27. 30 October 2001 (Shakespeare on TV; oxymoron; Madariaga; RAF interview)
Thanks for yours. You certainly get around (in yer tea 'alf'our, as we Cockneys tend to say, if not stopped) despite what seems to be a move from Wrexham Road to Llanfair Road. Personally, I suspect a landslip.
It seems that Shakespeare studies are flourishing - a fact surely due in no small measure to your own involvement. But, perhaps independently, he's also everywhere on TV; I can hardly switch my set on without hearing David Starkey carrying on about Elizabeth, or the so-called house detectives spinning theories of how Romeo and Juliet may have (or alternatively may not have) been composed in the garden of the actual house being detected. That play is a topic I'm working on at the moment, mainly in an effort to show that the 1597 text is not, repeat not, a 'memorial reconstruction' of the allegedly pre-existing 1599 version. But both are notable for (among other things) their use of oxymoron. Perhaps someone (John Florio?) told Shakespeare about this curious Latin fixation, also found in Spanish and Italian song sources translated by Heyse or Geibel and set by Schumann and Wolf. Anyhow, both those TV programmes mentioned the third (I hope that's right) Earl of Southampton, who is rightly if rarely remembered in such contexts.
I see that you've become so well-known, not to say kenspeckled, as a Shakespeare scholar that you've received the attentions of that celebrated nutter from Brighton, who spent some time trying to persuade my dear friend Hayat Matthews (author of a great book on Bacon and daughter of Salvador de Madariaga, who translated Hamlet into Spanish) that Cervantes was 'really' a pen-name of Shakespeare [or was it Bacon?], the true writer of Don Quixote.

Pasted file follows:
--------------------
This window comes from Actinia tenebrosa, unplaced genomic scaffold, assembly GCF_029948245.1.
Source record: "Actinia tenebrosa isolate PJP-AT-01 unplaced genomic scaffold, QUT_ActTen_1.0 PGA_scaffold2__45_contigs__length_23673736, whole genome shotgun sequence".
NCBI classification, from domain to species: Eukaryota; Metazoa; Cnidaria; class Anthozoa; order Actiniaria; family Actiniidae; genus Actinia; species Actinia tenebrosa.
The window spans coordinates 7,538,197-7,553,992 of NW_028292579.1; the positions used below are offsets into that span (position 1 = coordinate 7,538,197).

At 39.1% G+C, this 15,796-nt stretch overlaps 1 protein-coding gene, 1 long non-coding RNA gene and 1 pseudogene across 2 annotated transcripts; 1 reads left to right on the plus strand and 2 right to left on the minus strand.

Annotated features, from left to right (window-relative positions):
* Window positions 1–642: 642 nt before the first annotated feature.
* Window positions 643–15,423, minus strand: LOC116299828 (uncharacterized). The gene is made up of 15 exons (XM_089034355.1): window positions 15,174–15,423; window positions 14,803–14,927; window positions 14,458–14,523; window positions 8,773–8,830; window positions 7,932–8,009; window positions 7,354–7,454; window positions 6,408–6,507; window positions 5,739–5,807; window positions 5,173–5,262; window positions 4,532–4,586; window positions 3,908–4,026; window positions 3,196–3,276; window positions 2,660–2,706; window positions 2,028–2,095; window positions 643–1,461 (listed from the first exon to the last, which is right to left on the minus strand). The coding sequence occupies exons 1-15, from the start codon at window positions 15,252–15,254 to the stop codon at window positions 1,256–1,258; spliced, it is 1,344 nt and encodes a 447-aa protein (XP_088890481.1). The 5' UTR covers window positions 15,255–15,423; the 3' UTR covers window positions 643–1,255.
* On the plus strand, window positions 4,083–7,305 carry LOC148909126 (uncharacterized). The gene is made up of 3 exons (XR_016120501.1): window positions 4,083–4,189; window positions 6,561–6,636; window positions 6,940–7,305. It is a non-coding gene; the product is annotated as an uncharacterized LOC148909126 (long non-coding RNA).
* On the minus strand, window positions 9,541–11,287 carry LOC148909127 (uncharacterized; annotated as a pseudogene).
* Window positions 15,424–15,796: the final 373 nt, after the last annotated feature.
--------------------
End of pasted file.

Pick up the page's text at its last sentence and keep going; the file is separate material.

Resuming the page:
I'm glad to see that someone (apart from the two Davids Hume and Stove, Scottish and Australian respectively, and, more modestly, me) is speaking up in favour of induction. I'll see what light the London Library can shed on J. P.DeCourcy Day and his works.
If it was you who couldn't speak English until you were eight. may I say that you've more than made up for this small defect (if that's the right way of describing it) by making such great strides since then?
Funny you should mention volunteering to be a machine-gunner. I've done exactly that, but I was rather dissuaded by Bernard Shore, a distinguished viola-player who was employed as an interviewer-recruiter by the RAF in about 1943, when I saw myself as a tail-end Charlie. We talked about music, and I happened to mention that I tried to play the runs in the last movement of the Waldstein properly fingered and not glissando. I rather fancied myself as a pianist in those days, as one does at seventeen; the discovery that I wasn't destined to be world-class in that field was one of my earliest (if not keenest) disappointments. Being rejected for air-crew was another. But I learned later that the average life-span of a RAF gunner was about a fortnight from the completion of training, and thereupon became somewhat reconciled to the quieter (and longer) existence of an Army cryptanalyst.
It's bit late for me to model myself on William; but he's always looked a likely lad to me. So, in his very different way, does James. It was Robert Benchley, wasn't it, who said that fatherhood or its equivalent entitled one to receive the order of the pater dolorosus, the bearer of which insignia was thereby qualified to solicit alms on the cathedral steps? The juniors concerned have this extraordinary ability to be an enduring cause of concern to their seniors; I have no words of comfort for you or Denise. Did I tell you, by the way, that our younger son just happened to be in New York on 11 September last, and was able to watch, from his hotel window, the fall of the second tower?
Back to Shakespeare, who I dare say enjoyed London and the Blackfriars address. And the best of good fortune to your own work in these vineyards. Why not Edwin Mellen as well as the London nine? They're great publishers, I reckon, who are about to bring out a new edition of Thomas of Woodstock c. 1590.
Yours as ever